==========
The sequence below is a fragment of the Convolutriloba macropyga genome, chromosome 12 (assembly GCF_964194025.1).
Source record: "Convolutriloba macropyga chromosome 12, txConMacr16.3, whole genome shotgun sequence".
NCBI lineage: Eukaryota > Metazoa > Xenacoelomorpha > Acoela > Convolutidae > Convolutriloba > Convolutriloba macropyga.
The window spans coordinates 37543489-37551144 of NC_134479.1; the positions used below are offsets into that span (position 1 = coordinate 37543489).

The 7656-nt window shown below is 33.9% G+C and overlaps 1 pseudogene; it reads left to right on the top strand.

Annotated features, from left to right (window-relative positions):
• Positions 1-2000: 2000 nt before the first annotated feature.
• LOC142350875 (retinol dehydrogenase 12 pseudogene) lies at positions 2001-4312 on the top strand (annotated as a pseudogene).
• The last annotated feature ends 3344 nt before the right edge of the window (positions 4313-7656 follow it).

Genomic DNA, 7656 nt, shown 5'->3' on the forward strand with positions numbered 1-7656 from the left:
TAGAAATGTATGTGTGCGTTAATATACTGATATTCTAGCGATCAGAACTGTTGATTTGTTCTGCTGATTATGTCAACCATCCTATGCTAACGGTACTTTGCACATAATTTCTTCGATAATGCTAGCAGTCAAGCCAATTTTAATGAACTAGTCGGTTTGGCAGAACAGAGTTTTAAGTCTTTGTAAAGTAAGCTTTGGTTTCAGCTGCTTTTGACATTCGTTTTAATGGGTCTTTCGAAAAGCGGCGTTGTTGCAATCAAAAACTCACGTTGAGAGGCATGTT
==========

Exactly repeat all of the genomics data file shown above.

The sequence below is a fragment of the Convolutriloba macropyga genome, chromosome 12 (assembly GCF_964194025.1).
Source record: "Convolutriloba macropyga chromosome 12, txConMacr16.3, whole genome shotgun sequence".
NCBI lineage: Eukaryota > Metazoa > Xenacoelomorpha > Acoela > Convolutidae > Convolutriloba > Convolutriloba macropyga.
The window spans coordinates 37543489-37551144 of NC_134479.1; the positions used below are offsets into that span (position 1 = coordinate 37543489).

The 7656-nt window shown below is 33.9% G+C and overlaps 1 pseudogene; it reads left to right on the top strand.

Annotated features, from left to right (window-relative positions):
• Positions 1-2000: 2000 nt before the first annotated feature.
• LOC142350875 (retinol dehydrogenase 12 pseudogene) lies at positions 2001-4312 on the top strand (annotated as a pseudogene).
• The last annotated feature ends 3344 nt before the right edge of the window (positions 4313-7656 follow it).

Genomic DNA, 7656 nt, shown 5'->3' on the forward strand with positions numbered 1-7656 from the left:
TAGAAATGTATGTGTGCGTTAATATACTGATATTCTAGCGATCAGAACTGTTGATTTGTTCTGCTGATTATGTCAACCATCCTATGCTAACGGTACTTTGCACATAATTTCTTCGATAATGCTAGCAGTCAAGCCAATTTTAATGAACTAGTCGGTTTGGCAGAACAGAGTTTTAAGTCTTTGTAAAGTAAGCTTTGGTTTCAGCTGCTTTTGACATTCGTTTTAATGGGTCTTTCGAAAAGCGGCGTTGTTGCAATCAAAAACTCACGTTGAGAGGCATGTT